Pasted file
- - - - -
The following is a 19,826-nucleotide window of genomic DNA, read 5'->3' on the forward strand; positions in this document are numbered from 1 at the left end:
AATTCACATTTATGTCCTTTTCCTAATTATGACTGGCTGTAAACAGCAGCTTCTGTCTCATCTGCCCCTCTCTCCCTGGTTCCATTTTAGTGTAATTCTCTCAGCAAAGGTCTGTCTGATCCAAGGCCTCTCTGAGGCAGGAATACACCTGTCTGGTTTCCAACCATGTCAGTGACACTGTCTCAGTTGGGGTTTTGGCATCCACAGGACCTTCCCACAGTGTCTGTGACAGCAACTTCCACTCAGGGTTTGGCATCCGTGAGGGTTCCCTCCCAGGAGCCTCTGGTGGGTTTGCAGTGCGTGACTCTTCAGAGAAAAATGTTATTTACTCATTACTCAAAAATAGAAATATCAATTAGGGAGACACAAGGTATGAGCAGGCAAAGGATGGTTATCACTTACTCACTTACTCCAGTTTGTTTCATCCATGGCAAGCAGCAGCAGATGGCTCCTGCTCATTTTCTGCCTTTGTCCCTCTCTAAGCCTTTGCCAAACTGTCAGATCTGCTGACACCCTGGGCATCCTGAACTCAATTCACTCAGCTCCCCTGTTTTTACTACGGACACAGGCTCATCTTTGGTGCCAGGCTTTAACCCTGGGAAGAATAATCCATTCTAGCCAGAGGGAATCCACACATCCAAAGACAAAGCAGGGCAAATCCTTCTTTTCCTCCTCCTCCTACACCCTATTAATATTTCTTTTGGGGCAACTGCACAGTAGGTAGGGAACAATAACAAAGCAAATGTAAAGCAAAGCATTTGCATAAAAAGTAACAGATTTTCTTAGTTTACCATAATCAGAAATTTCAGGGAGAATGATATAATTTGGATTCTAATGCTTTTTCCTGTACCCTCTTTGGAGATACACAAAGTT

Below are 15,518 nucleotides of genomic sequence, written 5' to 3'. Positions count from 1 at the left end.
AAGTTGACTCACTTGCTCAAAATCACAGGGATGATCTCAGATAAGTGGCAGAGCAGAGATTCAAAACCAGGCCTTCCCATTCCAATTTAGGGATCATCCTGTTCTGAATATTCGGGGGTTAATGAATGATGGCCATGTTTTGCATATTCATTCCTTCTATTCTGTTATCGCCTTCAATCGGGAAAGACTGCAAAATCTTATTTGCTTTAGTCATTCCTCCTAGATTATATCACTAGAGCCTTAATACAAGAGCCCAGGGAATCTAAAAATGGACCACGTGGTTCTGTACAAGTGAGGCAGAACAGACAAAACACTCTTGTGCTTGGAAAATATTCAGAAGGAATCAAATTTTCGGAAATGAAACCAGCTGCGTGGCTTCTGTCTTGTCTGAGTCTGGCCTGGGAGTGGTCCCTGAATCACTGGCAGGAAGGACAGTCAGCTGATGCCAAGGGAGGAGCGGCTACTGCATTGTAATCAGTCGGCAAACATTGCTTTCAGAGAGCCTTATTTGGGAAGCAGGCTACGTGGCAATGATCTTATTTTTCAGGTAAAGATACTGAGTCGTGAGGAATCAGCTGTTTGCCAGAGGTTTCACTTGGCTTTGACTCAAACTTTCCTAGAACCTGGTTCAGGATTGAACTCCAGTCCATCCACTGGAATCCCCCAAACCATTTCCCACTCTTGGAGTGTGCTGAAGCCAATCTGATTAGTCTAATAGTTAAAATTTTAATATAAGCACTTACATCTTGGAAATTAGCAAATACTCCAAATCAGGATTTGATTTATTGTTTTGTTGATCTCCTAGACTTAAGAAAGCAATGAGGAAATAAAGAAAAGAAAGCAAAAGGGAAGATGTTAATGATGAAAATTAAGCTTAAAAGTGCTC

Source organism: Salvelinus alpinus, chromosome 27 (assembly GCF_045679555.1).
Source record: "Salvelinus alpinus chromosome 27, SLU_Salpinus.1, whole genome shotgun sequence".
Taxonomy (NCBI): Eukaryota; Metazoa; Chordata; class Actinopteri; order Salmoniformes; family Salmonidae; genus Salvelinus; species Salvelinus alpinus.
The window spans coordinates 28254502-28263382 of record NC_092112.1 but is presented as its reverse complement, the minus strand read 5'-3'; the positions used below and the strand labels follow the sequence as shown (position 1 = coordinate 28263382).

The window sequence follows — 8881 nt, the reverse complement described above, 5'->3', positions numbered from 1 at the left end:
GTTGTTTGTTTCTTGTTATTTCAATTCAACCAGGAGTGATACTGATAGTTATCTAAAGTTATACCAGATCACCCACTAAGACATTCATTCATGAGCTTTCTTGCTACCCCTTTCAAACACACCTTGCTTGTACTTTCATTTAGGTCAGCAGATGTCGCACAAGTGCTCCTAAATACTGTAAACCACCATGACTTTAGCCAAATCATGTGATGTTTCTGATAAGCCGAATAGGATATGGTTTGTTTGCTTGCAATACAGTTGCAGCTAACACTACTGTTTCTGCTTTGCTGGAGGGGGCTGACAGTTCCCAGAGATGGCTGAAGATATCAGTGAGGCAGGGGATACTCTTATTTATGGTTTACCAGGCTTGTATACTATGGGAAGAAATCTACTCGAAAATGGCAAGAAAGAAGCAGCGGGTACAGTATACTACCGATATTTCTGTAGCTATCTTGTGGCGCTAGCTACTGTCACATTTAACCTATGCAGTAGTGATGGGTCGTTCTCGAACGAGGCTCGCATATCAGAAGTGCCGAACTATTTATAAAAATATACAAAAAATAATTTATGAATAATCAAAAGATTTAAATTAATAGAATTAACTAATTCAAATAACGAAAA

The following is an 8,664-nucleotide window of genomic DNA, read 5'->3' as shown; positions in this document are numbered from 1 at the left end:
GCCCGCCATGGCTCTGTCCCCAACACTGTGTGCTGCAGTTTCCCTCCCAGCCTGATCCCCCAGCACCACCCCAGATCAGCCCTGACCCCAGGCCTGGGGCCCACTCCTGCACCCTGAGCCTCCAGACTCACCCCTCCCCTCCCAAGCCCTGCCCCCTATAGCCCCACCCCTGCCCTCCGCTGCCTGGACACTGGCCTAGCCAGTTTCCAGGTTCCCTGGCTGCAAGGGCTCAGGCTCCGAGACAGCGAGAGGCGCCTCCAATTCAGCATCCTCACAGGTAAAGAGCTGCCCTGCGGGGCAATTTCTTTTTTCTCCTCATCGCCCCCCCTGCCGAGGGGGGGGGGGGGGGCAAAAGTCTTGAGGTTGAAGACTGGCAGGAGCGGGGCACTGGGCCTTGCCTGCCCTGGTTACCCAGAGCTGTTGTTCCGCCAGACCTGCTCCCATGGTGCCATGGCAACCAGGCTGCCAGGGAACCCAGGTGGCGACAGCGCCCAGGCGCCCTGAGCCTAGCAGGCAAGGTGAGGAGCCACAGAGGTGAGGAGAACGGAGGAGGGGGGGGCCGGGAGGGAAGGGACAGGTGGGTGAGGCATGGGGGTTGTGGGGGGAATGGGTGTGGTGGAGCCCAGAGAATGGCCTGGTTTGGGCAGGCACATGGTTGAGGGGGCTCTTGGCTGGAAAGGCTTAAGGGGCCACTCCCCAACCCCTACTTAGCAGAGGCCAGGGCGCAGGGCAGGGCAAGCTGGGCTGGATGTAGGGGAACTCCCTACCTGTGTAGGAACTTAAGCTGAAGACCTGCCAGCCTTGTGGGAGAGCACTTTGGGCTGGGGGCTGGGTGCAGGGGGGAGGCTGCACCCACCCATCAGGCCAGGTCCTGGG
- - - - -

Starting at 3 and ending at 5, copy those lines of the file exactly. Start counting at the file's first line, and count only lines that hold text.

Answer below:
Below are 15,518 nucleotides of genomic sequence, written 5' to 3'. Positions count from 1 at the left end.
AAGTTGACTCACTTGCTCAAAATCACAGGGATGATCTCAGATAAGTGGCAGAGCAGAGATTCAAAACCAGGCCTTCCCATTCCAATTTAGGGATCATCCTGTTCTGAATATTCGGGGGTTAATGAATGATGGCCATGTTTTGCATATTCATTCCTTCTATTCTGTTATCGCCTTCAATCGGGAAAGACTGCAAAATCTTATTTGCTTTAGTCATTCCTCCTAGATTATATCACTAGAGCCTTAATACAAGAGCCCAGGGAATCTAAAAATGGACCACGTGGTTCTGTACAAGTGAGGCAGAACAGACAAAACACTCTTGTGCTTGGAAAATATTCAGAAGGAATCAAATTTTCGGAAATGAAACCAGCTGCGTGGCTTCTGTCTTGTCTGAGTCTGGCCTGGGAGTGGTCCCTGAATCACTGGCAGGAAGGACAGTCAGCTGATGCCAAGGGAGGAGCGGCTACTGCATTGTAATCAGTCGGCAAACATTGCTTTCAGAGAGCCTTATTTGGGAAGCAGGCTACGTGGCAATGATCTTATTTTTCAGGTAAAGATACTGAGTCGTGAGGAATCAGCTGTTTGCCAGAGGTTTCACTTGGCTTTGACTCAAACTTTCCTAGAACCTGGTTCAGGATTGAACTCCAGTCCATCCACTGGAATCCCCCAAACCATTTCCCACTCTTGGAGTGTGCTGAAGCCAATCTGATTAGTCTAATAGTTAAAATTTTAATATAAGCACTTACATCTTGGAAATTAGCAAATACTCCAAATCAGGATTTGATTTATTGTTTTGTTGATCTCCTAGACTTAAGAAAGCAATGAGGAAATAAAGAAAAGAAAGCAAAAGGGAAGATGTTAATGATGAAAATTAAGCTTAAAAGTGCTC

Source organism: Salvelinus alpinus, chromosome 27 (assembly GCF_045679555.1).